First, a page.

Barnes and others asked that the Ohio EPA look at these plants as one entity, because two plants in Alexandria would cause concentrated air pollution. 

The Scioto plant is proposed for land along Raccoon Creek and Rt. 37 on the southeast side of the village of 500 residents. Mar-Zane Materials of Zanesville proposes one for the northwest side along Raccoon Creek at 2699 Johnstown Alexandria Road (Rt. 37), which is the Martin Trucking property. A Scioto concrete-mixing plant already operates on that site.

Halton said it is EPA practice to consider such plants individual, and not collectively. 

Although the focus of last week’s hearing was the proposed air permit for the Scioto Materials site, questions were raised about water concerns and permits previously issued. 

Amy Klei, chief of the EPA Division of Drinking and Ground Waters, said: “Discharges from these types of plants, we do not expect to see impacts from surface and ground waters.” 

She explained the greatest concern comes from stormwater, but this should not be an issue, based on modeling that the EPA does. Klei said that additional protection for residential wells and drinking water is a 20-30 foot clay layer. 

Tod Frolking questions how the EPA found 20 feet of clay in Racoon Creek. “There is no 20 feet of clay” in Raccoon Valley, he said.

Tod Frolking, emeritus professor of geosciences at Denison University, disputed that statement, saying that there are direct connections from the surface down to the aquifer. That aquifer charges the water well field from which Alexandria and Granville get their drinking water.

Frolking said he has taken many core samples in the area, and the geology of the area is porous.

“There is no 20 feet of clay”in Raccoon Valley, Frolking said.

Later, Paul Ohl also disputed the EPA statement and agreed with Frolking. He said he had dug a pond on his property along Raccoon Valley Road between Alexandria and Granville.  The first two feet were topsoil, below that was peat, below that was 3 to 5 feet of clay, then gravel. 

“So that 20-30 feet of clay in that report is a fallacy,” Ohl said.

Granville Mayor Melissa Hartfield was the first to give a testimony against the air 

Granville Mayor Melissa Hartfield testifies against the air permit for the proposed asphalt plant to protect Granville’s air and water. “You can only poison your water supply one time.”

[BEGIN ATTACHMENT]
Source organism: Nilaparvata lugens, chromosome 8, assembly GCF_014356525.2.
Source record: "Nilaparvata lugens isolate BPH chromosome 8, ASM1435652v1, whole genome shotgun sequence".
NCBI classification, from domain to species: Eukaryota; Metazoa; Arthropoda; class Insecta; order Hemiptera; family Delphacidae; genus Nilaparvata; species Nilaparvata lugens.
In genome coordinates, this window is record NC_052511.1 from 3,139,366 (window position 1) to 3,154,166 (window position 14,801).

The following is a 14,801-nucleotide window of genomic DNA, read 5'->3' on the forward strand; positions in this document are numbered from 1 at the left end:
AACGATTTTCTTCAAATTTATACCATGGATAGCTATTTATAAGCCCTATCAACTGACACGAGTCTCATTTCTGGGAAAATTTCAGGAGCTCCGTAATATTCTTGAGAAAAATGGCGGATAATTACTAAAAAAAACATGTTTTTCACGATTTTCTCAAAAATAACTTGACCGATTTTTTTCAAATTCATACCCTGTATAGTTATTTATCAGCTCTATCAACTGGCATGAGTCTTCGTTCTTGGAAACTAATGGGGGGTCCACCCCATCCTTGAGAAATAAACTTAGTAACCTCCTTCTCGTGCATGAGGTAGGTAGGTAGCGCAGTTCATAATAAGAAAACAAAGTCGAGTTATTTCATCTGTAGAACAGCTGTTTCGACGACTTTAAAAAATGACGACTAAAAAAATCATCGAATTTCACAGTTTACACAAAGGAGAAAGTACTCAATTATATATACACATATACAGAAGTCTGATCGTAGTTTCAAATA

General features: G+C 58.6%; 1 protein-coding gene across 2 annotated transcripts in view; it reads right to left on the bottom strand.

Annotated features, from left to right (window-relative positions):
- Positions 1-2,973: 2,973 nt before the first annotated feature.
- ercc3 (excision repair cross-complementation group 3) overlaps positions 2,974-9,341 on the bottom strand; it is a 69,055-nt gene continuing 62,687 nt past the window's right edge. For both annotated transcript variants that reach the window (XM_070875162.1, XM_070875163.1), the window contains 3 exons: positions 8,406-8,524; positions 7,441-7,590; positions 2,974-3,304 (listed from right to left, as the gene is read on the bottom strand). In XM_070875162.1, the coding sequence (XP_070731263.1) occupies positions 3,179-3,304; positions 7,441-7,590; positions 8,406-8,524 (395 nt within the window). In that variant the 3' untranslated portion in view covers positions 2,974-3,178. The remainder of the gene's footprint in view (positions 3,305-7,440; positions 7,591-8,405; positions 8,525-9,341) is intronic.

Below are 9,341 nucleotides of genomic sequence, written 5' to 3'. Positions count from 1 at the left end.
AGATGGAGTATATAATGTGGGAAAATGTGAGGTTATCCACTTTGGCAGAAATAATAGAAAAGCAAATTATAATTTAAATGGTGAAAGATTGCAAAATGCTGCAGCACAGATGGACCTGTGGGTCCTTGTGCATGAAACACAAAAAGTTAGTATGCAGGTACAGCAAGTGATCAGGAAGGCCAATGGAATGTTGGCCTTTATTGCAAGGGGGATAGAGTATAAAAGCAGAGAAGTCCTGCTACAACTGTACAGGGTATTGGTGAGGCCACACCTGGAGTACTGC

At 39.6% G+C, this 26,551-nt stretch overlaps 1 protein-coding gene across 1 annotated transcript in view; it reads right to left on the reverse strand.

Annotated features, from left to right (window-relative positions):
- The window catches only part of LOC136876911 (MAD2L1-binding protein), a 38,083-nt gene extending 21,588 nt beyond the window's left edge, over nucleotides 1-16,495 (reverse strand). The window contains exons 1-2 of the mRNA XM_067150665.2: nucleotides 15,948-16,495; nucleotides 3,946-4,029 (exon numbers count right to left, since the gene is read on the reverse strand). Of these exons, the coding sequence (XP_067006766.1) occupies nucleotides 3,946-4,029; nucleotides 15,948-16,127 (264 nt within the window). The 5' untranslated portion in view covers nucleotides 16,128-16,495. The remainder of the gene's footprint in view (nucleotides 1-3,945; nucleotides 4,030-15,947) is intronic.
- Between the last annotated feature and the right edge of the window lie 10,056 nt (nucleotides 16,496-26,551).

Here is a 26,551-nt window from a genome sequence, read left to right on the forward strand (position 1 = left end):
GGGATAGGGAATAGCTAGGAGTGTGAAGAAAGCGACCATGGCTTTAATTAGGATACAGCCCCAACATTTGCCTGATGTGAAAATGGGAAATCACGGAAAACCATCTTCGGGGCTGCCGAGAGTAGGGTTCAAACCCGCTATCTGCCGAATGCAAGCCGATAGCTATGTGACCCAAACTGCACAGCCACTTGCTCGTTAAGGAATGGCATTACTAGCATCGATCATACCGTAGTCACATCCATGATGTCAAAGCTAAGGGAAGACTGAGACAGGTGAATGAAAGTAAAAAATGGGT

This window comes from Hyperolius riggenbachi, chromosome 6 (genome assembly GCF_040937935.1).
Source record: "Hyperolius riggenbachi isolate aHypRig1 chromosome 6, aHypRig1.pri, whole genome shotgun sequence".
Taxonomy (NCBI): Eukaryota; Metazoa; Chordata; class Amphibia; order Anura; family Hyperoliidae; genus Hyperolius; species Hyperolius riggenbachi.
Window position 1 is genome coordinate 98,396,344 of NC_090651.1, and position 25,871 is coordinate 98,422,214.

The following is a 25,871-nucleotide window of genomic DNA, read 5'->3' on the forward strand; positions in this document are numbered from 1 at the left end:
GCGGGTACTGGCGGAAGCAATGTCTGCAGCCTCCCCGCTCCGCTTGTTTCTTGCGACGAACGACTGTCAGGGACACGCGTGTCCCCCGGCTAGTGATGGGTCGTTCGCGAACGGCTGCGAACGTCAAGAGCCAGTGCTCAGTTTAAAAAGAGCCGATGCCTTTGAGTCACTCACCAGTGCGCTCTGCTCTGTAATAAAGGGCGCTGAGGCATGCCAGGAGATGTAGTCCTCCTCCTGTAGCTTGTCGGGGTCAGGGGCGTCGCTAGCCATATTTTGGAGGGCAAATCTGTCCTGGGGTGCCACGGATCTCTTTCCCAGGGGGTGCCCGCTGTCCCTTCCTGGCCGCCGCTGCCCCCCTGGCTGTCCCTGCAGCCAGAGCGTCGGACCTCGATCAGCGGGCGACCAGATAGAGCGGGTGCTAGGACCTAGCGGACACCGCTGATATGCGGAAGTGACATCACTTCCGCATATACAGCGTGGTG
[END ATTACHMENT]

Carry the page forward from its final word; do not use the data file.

permit for the asphalt plant. 

“People are not opposed to an asphalt plant, but to the location, due to potential damaging impacts,” said Hartfield. “It’s Shelly Company’s responsibility to find [a suitable] location. Not mine, not [the EPA’s], and not anyone else in this room.”

Hartfield expressed her concern about Granville and Alexandria’s water supply. 

“I want you to know that the Village of Granville intends to aggressively oppose this proposal, at every step, through every process, to protect our air and water as well as our quality of life,” said Hartfield

Stephanie Taylor, a registered nurse from Alexandria, asked that children’s health be considered. She argued that children metabolize toxins differently, and more quickly, than adults. Taylor pointed out that there are four school-bus stops on Main Street in Alexandria, and she expressed her concern about trucks hauling materials traveling past these children.

Several questions and concerns were raised about the truck traffic that would come with the proposed plants, and how diesel exhaust might affect the air. But according to Halton, truck exhaust and traffic do not fall under EPA’s jurisdiction, and there are no exhaust standards for the EPA to enforce.

Ken Apacki, a Granville resident, said he read the proposal for the Scioto Materials plant. He calculated how many trucks would go through Alexandria under this plan. He estimates 700-900 trucks a day in a 12-hour work day to supply the plant with raw materials and haul out the asphalt. If that one plant runs 24 hours a day, seven days a week, it would require 1,500-1,900 trucks a day running day and night. 

Andrew Bottar-Dillen, a representative to Alexandria Village Council, testified at the last minute, with his young son Neil by his side. He didn’t want the evening to pass with no elected officials of Alexandria standing up to speak.

Bottar-Dillen lives on East Main Street, and he said the truck traffic on that road is already out of control.

“When these trucks are flying down the street my windows rattle. My son plays in his front yard and gets covered in dust. He comes in and he’s filthy. I have to give him a bath,” Bottar-Dillen said. 

“This is a human impact. Let’s do a better job. Let’s find somewhere else” for these plants, he said.

Caroline Zollinger writes for TheReportingProject.org, the nonprofit news organization of the Denison University Journalism Program, which is sponsored in part by the Mellon Foundation.